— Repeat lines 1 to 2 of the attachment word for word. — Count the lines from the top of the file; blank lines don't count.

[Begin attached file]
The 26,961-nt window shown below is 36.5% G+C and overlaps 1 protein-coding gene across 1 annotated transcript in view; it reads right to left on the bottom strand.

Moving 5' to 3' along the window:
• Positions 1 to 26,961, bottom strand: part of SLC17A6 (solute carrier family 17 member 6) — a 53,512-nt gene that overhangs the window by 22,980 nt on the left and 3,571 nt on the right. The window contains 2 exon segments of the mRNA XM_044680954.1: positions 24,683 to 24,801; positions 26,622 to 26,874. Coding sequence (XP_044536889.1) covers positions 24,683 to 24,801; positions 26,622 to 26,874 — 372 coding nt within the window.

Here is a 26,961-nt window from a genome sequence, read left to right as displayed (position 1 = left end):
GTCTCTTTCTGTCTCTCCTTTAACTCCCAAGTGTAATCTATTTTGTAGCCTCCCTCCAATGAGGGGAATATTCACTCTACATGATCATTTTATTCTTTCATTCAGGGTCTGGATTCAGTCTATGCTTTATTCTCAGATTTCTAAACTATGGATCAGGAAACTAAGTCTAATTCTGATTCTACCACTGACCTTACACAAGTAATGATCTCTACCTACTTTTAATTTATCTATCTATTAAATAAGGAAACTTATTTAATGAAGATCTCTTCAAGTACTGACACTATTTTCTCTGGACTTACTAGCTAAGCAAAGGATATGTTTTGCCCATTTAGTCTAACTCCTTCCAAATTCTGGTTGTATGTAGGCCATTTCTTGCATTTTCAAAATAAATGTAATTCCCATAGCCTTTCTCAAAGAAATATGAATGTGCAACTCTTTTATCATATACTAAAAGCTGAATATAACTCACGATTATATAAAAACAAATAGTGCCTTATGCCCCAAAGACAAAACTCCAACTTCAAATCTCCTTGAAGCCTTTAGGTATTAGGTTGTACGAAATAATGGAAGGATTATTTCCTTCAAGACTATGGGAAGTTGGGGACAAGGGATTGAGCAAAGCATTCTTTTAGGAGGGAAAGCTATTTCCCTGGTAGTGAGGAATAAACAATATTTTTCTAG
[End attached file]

The 26,961-nt window shown below is 36.5% G+C and overlaps 1 protein-coding gene across 1 annotated transcript in view; it reads right to left on the bottom strand.

Moving 5' to 3' along the window: